The Video: Sizing Up the Picture

'The Forest' comes with a 1080p HD transfer presented in 1.85:1 aspect ratio. This is a dreary and moody looking film, which is good, because the subject matter is just as bleak. I wouldn't say this picture pops at any moment, but is true to the atmosphere it creates, which almost seems filmic at times. The detail is mostly vivid and sharp, specifically in closeups that reveal the makeup effects nicely and the facial features of the actors. Wider shots show some decent textures in the trees themselves from time to time. Other shots look a little softer, particularly in the darker scenes. 

Colors have are never warm, with the exception of one or two scenes, so don't expect anything to pop off screen here. The colors are mostly cold with vague greens, blues, grays, and browns. Black levels are deep and inky, and the skin tones are mostly natural if not a little pale. There was some very minor video noise, but other than that, this video presentation does a good job.

The Audio: Rating the Sound

This release comes with a lossless DTS-HD MA 5.1 mix and does a good job with the haunting and eerie sounds that makes this an immersive experience. The sound effects are robust and flow through the surrounds and rear speakers nicely. Nature sounds in the forest and weird ghostly sounds haunt the soundscape often and makes you feel like there is something other worldly at work in your house. Each ambient noise and sound effect is well balanced and layered for some decent depth.

The score is haunting as well, with some good crescendos and softer moments and is the most memorable part of the film, being scored by Bear McCreary. The dialogue is crystal clear and easy to follow, and free of any pops, cracks, hiss, or shrills. There is some decent bass as well in certain scarier moments that never crosses into rocky territory. The LFE is great, and the dynamic range is wide, leaving this audio presentation with good marks.

The Supplements: Digging Into the Good Stuff

Audio Commentary- Director Jason Zada discusses most aspects of the film, giving some information on shooting on location, how he used the camera in certain shots, his cast, and the true life inspiration of the film. There's a good bit of information here, and if you like the film, you'll enjoy the commentary.

Exploring 'The Forest' (HD, 8 Mins.) - A promo piece of the making of the film with cast and crew interviews and some behind the scenes footage.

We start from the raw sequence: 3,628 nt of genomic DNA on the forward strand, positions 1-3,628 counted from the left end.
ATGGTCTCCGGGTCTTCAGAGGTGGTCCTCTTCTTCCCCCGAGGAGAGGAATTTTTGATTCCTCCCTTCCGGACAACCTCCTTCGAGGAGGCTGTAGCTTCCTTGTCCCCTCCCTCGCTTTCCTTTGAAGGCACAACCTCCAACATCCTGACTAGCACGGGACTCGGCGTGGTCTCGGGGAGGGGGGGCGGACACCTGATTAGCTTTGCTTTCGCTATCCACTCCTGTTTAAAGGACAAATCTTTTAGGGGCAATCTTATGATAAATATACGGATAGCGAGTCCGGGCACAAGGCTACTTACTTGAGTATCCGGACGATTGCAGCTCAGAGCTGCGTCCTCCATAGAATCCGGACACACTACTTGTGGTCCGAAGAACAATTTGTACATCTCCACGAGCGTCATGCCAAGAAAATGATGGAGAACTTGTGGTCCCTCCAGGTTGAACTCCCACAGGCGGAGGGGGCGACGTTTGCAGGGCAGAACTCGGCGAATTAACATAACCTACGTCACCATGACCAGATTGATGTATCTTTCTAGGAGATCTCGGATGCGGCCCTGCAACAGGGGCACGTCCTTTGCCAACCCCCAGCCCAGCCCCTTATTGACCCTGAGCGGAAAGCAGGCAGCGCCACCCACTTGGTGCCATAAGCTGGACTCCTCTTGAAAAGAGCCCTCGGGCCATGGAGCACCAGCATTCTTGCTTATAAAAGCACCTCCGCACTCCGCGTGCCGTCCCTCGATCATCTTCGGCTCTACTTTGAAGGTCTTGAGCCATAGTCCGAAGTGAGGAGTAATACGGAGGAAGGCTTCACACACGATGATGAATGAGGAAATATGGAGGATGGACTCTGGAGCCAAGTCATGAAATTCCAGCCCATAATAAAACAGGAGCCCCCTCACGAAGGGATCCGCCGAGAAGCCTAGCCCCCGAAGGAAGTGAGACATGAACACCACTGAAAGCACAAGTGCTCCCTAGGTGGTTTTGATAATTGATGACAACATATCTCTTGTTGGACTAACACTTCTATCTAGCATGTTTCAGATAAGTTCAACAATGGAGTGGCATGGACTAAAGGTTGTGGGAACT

Galleries - There are five different Galleries to choose, ranging from behind the scenes, to promo art, to storyboards, to makeup tests.

HD Bonus Content: Any Exclusive Goodies in There?

There are no HD exclusives here. 

Final Thoughts

'The Forest' is a mess. It is poorly edited, poorly acted, and not really all that scary. There's a decent story in there somewhere that is based on true life stories, but it just wasn't executed well. It's unfortunate too, because there is some good talent here. The video and audio presentations are both good, but the extras are fairly lackluster. If you're a fan of horror movies, I don't think you'll be scared, but you may want to rent this one first before making the decision to purchase.

Technical Specs

  • Blu-ray + Digital HD

Video Resolution/Codec

  • 1080p MPEG-4 AVC

Aspect Ratio(s)

  • 1.85:1

Audio Formats

  • English DTS-HD Master Audio 5.1

Subtitles/Captions

  • English SDH, French, Spanish

Supplements

  • Exploring The Forest: Cast and filmmakers discuss their initial attraction to the project and the history behind the Aokigahara Forest; and dive into the characterizations, the visual effects, and the lore of the infamous Yurei in this behind-the-scenes featurette.
  • Galleries
  • Feature Commentary with Director Jason Zada

All disc reviews at High-Def Digest are completed using the best consumer HD home theater products currently on the market. More about our gear.

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List Price
$19.98
Amazon
$14.95 (25%)
3rd Party
$10.97
Usually ships in 24 hours Buy Now»